White House openly boasts it held coal miners' health benefits hostage to "get something in return"
Donald Trump and his fellow Republicans have shown a shocking and reprehensible callousness toward Americans, perfectly captured in a shocking statement Trump’s budget director actually made in public. At a White House briefing, Mick Mulvaney, director of the Office of Management and Budget (OMB), spent half an hour trying to spin Trump’s crushing defeat on the […]
Donald Trump and his fellow Republicans have shown a shocking and reprehensible callousness toward Americans, perfectly captured in a shocking statement Trump’s budget director actually made in public.
At a White House briefing, Mick Mulvaney, director of the Office of Management and Budget (OMB), spent half an hour trying to spin Trump’s crushing defeat on the spending bill into a victory, and revealed that the administration held coal miners’ health benefits hostage to try to force a “bipartisan” deal.
All In host Chris Hayes flagged the clip, and his reaction is dead perfect:
HAYES: You’ve also got, Steve, this amazing admission by Mulvaney today about miners’ health. There was a lot of money for it, and it was a big question about whether it was going to be funded. Here he is basically saying, yes, of course, we were using the miners as bargaining chips. Take a listen.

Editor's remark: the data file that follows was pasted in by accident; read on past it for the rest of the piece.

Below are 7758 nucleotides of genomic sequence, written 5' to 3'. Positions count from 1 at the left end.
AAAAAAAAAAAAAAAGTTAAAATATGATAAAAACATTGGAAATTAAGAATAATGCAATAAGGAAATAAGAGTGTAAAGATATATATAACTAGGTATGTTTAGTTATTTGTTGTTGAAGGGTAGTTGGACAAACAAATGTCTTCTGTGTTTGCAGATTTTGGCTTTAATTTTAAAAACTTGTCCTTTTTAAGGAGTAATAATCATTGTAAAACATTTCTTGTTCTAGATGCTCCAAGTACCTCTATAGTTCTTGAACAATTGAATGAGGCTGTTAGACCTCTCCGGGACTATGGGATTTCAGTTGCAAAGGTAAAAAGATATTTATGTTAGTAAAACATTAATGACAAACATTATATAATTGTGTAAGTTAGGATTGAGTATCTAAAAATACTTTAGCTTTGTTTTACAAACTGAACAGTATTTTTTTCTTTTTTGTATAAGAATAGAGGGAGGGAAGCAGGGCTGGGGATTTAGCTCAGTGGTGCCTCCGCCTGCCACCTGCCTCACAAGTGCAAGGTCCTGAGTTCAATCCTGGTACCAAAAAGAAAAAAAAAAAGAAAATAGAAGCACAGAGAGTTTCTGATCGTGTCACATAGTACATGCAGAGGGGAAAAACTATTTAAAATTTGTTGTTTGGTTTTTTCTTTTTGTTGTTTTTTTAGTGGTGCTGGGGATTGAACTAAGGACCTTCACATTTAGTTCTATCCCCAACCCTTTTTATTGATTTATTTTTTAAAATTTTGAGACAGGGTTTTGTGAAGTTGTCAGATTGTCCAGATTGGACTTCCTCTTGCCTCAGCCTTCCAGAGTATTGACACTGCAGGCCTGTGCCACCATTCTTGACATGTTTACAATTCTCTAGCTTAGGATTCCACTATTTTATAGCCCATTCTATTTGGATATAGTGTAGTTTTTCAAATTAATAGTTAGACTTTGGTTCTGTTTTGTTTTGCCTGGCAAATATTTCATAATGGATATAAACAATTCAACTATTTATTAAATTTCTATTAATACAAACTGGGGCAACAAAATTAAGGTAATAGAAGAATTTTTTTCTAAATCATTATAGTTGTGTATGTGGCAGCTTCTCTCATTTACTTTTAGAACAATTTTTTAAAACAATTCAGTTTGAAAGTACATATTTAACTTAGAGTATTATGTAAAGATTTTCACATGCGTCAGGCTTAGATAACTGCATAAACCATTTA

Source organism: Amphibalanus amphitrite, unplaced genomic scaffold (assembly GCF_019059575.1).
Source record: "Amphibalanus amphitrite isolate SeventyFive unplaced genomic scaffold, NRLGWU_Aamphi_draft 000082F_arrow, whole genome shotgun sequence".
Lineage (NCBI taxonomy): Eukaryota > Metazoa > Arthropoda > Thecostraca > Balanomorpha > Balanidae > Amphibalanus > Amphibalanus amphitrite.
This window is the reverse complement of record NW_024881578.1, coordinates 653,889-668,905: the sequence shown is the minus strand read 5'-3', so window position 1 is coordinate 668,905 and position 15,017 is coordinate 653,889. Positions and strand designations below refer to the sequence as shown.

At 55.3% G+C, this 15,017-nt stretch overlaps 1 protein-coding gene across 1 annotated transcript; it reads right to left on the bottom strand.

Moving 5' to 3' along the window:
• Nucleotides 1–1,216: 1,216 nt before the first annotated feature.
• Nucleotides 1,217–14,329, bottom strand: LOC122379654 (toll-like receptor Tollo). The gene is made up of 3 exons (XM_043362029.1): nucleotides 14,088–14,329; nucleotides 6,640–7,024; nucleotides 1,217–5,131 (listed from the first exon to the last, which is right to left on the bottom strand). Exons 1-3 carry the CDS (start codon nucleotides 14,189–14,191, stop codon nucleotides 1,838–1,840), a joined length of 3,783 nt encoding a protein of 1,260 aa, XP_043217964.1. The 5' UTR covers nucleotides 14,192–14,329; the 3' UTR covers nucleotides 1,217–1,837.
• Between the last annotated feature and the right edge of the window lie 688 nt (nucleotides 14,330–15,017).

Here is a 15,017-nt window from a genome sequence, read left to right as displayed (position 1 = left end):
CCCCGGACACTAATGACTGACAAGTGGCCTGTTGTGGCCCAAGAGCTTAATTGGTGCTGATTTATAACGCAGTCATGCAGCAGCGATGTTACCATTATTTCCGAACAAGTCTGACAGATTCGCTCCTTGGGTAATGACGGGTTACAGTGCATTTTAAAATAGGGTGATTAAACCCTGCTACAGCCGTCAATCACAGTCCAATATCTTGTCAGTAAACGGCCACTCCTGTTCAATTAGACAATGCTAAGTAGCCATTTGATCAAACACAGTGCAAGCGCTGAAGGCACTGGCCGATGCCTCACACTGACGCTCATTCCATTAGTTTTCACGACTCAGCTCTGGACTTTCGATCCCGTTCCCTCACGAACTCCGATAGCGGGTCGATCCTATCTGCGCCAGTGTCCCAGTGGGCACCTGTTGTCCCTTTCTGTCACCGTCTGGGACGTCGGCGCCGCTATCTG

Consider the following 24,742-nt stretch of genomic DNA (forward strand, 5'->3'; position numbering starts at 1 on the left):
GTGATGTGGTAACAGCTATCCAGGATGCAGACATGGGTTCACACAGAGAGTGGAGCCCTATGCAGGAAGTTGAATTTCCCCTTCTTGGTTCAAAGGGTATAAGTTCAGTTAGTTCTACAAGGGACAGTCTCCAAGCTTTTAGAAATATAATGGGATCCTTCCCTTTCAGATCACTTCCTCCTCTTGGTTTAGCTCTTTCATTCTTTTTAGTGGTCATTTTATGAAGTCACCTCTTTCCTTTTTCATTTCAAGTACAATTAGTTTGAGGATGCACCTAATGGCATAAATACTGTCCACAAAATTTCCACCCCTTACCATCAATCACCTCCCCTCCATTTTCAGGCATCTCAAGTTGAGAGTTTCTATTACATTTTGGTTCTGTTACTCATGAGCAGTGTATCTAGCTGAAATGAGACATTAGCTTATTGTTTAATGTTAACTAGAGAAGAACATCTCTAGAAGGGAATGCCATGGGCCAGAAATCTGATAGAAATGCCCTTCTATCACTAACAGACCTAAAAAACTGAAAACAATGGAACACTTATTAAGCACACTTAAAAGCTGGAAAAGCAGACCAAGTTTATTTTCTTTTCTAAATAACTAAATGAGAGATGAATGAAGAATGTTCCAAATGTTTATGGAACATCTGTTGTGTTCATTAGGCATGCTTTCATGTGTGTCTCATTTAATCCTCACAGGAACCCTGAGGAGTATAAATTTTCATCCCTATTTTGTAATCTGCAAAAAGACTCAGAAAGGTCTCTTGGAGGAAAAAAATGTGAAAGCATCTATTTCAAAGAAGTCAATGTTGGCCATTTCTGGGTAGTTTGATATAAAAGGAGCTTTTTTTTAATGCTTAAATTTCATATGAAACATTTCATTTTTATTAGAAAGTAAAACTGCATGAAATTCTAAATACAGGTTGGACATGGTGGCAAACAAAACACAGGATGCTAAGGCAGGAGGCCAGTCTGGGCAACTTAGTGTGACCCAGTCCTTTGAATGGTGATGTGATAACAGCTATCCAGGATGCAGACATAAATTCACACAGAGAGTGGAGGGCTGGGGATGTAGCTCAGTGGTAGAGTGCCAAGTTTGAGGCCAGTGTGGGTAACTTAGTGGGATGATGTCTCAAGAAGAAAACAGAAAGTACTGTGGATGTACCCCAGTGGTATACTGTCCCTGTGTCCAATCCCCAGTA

MULVANEY: The president is asking me, since the day I got here, for a way to fix the miners’ health issue problems that they have in Appalachia, and we were simply waiting for the opportunity to give it as part of a bipartisan discussion, so that we could get something in return.
HAYES: It strikes me as a kind of saying the quiet part loud kind of thing for Mulvaney to do, Steve.
What is perhaps most shameful is that it is not clear Republicans ever intended to extend benefits to miners. The administration was willing to deny benefits at least until they “could get something in return.”
But if they could not, were they willing to allow miners to go without indefinitely? Sen. Joe Manchin (D-WV) introduced a bill, the Miners Protection Act of 2017, which attracted 18 Democratic co-sponsors but only 7 Republicans. It would seem Republicans were far less motivated to make sure coal miners received the benefits they deserved.
Trump may have gotten elected by telling coal miners what they wanted to hear, but telling them the truth will not work out nearly as well in this case. Whether Trump held their health benefits hostage or was genuinely forced to fund them by Democrats, it is undeniable that the Democrats stood up for coal miners, and Republicans did not.
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